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Frequently Asked Questions About Payment Processing

By August 18, 2022September 1st, 2022No Comments

Over 20+ years in the payment processing industry, we have seen it all. Our team has helped merchants deal with everything from the routine and mundane to the obscure and impractical. Through it all, there have been a handful of “frequent fliers” that we see all the time.

To help you answer your questions about integrated payments, we’ve put together a list of the most frequently asked questions that we hear.

Does Curbstone’s payment processing solution support tokenization?

The short answer is yes! Curbstone’s products were developed with two intentions:

  • Providing merchants with the ability to accept card payments securely
  • Providing merchants with the ability to qualify for the least complicated Payment Card Industry Self-Assessment Questionnaire (PCI-SAQ)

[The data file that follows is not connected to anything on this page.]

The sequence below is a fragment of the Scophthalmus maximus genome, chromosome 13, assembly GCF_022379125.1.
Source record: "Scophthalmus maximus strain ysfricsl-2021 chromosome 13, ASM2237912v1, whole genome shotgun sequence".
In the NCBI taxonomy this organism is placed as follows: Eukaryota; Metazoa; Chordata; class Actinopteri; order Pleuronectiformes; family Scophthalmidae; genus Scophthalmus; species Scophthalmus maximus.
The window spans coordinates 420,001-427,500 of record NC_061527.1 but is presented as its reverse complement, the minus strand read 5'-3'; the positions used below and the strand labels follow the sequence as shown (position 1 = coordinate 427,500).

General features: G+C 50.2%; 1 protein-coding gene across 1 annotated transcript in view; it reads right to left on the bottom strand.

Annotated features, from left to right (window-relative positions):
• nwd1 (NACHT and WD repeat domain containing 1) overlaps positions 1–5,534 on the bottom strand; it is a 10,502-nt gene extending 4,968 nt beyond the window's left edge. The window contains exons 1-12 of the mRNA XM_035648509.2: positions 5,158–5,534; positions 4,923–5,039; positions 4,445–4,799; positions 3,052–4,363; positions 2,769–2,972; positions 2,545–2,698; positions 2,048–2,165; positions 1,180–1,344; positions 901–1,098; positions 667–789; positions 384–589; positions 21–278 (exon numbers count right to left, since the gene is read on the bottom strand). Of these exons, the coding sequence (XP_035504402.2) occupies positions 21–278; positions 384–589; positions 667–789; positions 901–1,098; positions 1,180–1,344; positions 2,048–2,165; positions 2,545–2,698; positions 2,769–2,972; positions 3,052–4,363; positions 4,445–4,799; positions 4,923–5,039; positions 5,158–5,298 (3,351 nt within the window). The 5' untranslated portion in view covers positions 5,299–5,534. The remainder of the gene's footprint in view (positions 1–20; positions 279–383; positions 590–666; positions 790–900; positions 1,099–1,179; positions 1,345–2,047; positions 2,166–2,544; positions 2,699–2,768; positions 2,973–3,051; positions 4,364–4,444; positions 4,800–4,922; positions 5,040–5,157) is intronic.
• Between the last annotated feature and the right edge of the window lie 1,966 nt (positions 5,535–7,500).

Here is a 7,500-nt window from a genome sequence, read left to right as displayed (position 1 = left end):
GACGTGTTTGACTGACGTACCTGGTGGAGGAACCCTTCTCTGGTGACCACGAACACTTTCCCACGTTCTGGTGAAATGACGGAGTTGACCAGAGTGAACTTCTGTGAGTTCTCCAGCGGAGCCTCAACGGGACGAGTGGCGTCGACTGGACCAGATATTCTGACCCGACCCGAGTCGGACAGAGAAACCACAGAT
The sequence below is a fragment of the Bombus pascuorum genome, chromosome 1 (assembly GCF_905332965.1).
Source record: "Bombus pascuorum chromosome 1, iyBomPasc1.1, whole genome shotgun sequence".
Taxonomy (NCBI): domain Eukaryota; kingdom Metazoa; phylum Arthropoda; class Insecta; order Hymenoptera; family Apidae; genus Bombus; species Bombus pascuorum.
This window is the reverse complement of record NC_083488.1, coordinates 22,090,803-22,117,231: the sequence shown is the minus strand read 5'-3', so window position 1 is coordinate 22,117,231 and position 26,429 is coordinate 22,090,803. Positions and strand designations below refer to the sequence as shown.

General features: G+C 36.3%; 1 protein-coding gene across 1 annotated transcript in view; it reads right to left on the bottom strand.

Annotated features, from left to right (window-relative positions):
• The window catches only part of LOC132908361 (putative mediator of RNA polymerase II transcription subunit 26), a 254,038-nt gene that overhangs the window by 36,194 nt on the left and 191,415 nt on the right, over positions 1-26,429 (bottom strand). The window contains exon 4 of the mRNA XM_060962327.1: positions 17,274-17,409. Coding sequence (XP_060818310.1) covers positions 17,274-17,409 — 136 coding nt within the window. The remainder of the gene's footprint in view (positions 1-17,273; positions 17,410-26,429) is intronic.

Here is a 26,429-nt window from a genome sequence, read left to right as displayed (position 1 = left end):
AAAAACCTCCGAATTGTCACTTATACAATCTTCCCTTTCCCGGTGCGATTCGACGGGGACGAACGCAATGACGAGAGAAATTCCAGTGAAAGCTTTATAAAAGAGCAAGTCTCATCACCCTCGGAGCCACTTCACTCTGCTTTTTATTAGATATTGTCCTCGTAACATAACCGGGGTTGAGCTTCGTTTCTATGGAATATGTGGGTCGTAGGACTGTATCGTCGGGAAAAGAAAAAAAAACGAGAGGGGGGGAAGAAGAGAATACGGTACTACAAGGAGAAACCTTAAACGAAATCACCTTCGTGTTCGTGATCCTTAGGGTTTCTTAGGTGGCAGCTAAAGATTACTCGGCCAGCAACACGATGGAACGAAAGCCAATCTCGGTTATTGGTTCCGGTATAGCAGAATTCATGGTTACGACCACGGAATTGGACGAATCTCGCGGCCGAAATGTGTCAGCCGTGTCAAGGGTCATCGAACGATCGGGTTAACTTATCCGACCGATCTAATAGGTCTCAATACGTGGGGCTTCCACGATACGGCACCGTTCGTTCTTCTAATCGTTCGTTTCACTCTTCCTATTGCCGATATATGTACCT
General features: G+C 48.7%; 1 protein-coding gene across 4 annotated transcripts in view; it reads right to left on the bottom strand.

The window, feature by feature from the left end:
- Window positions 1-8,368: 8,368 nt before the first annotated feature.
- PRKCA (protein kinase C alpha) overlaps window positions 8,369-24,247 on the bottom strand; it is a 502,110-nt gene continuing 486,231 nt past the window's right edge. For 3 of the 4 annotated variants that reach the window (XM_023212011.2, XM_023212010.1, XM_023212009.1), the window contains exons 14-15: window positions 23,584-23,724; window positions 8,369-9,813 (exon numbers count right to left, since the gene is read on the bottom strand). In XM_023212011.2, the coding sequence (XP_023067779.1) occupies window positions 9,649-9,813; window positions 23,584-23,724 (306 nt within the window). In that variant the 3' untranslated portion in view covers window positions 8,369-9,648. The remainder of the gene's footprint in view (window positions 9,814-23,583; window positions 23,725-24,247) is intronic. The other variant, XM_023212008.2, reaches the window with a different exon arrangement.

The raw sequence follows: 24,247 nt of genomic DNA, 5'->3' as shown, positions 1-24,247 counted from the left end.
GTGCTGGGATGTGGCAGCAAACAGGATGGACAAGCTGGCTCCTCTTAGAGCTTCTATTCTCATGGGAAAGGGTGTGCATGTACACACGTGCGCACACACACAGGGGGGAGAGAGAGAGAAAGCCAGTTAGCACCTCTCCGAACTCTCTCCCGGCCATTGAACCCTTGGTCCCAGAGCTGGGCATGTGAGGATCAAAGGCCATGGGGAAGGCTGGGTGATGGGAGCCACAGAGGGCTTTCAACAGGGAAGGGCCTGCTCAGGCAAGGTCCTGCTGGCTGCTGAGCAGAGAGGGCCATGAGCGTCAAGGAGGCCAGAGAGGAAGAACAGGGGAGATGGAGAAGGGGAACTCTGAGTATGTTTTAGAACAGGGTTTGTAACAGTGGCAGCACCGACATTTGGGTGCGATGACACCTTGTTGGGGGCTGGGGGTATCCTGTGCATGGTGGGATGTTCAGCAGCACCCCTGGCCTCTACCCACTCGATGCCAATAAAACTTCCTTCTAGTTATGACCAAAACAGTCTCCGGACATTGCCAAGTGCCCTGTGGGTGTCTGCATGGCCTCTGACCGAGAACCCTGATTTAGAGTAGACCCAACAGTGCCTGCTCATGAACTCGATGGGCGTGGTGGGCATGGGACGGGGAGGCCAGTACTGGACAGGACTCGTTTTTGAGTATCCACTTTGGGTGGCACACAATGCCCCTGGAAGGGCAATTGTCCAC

Given that tokenization is highly encouraged by PCI as a secure method to offload direct handling of the cardholder data, you’d better believe that it is a core component of our payment processing technologies.

What is the difference between a surcharge and a convenience fee?

There are some special considerations when it comes to surcharges – a.k.a., credit card processing fees that merchants pass on to their customers.

  • A convenience fee is a fee that is added to the base amount of a customer’s purchase and run as a single transaction. The fee amount must be itemized on the receipt.
  • A surcharge is a fee for a specific service. This MUST be processed as its own, separate transaction. The fee amount must be itemized on the receipt.